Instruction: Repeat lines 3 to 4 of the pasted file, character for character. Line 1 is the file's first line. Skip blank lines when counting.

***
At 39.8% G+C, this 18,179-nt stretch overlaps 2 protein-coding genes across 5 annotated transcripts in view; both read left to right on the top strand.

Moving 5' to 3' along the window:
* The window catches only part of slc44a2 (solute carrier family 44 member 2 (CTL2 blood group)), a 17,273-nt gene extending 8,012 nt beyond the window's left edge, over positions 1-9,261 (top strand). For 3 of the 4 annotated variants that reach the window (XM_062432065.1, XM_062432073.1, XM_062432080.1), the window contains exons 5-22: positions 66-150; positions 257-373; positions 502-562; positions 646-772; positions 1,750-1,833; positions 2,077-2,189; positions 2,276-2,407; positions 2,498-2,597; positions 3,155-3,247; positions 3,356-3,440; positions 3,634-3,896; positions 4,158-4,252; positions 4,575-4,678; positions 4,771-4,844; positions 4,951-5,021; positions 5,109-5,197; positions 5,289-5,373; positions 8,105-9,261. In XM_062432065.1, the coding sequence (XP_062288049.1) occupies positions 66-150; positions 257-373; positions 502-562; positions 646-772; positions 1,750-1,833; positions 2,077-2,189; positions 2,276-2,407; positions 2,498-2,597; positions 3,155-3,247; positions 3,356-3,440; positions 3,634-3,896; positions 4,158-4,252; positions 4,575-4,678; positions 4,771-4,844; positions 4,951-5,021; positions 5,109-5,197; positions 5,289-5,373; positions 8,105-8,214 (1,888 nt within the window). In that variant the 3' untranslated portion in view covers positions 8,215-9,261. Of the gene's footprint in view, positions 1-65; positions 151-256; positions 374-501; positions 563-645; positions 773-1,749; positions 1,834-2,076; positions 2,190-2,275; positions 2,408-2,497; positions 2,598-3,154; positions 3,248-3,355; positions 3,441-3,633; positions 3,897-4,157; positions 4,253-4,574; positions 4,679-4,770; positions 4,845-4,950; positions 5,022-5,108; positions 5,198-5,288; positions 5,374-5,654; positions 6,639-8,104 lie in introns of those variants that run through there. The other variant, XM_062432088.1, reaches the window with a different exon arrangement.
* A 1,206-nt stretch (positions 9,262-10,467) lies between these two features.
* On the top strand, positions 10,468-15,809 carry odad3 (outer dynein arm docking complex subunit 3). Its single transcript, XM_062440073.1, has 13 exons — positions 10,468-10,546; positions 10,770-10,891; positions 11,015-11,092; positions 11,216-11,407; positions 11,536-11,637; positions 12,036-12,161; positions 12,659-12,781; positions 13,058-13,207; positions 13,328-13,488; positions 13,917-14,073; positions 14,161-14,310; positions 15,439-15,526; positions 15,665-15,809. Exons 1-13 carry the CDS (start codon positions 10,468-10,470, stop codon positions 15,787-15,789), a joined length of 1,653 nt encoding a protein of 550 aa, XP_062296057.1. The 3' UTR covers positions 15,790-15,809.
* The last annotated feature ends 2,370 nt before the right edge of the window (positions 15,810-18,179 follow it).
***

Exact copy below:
* The window catches only part of slc44a2 (solute carrier family 44 member 2 (CTL2 blood group)), a 17,273-nt gene extending 8,012 nt beyond the window's left edge, over positions 1-9,261 (top strand). For 3 of the 4 annotated variants that reach the window (XM_062432065.1, XM_062432073.1, XM_062432080.1), the window contains exons 5-22: positions 66-150; positions 257-373; positions 502-562; positions 646-772; positions 1,750-1,833; positions 2,077-2,189; positions 2,276-2,407; positions 2,498-2,597; positions 3,155-3,247; positions 3,356-3,440; positions 3,634-3,896; positions 4,158-4,252; positions 4,575-4,678; positions 4,771-4,844; positions 4,951-5,021; positions 5,109-5,197; positions 5,289-5,373; positions 8,105-9,261. In XM_062432065.1, the coding sequence (XP_062288049.1) occupies positions 66-150; positions 257-373; positions 502-562; positions 646-772; positions 1,750-1,833; positions 2,077-2,189; positions 2,276-2,407; positions 2,498-2,597; positions 3,155-3,247; positions 3,356-3,440; positions 3,634-3,896; positions 4,158-4,252; positions 4,575-4,678; positions 4,771-4,844; positions 4,951-5,021; positions 5,109-5,197; positions 5,289-5,373; positions 8,105-8,214 (1,888 nt within the window). In that variant the 3' untranslated portion in view covers positions 8,215-9,261. Of the gene's footprint in view, positions 1-65; positions 151-256; positions 374-501; positions 563-645; positions 773-1,749; positions 1,834-2,076; positions 2,190-2,275; positions 2,408-2,497; positions 2,598-3,154; positions 3,248-3,355; positions 3,441-3,633; positions 3,897-4,157; positions 4,253-4,574; positions 4,679-4,770; positions 4,845-4,950; positions 5,022-5,108; positions 5,198-5,288; positions 5,374-5,654; positions 6,639-8,104 lie in introns of those variants that run through there. The other variant, XM_062432088.1, reaches the window with a different exon arrangement.
* A 1,206-nt stretch (positions 9,262-10,467) lies between these two features.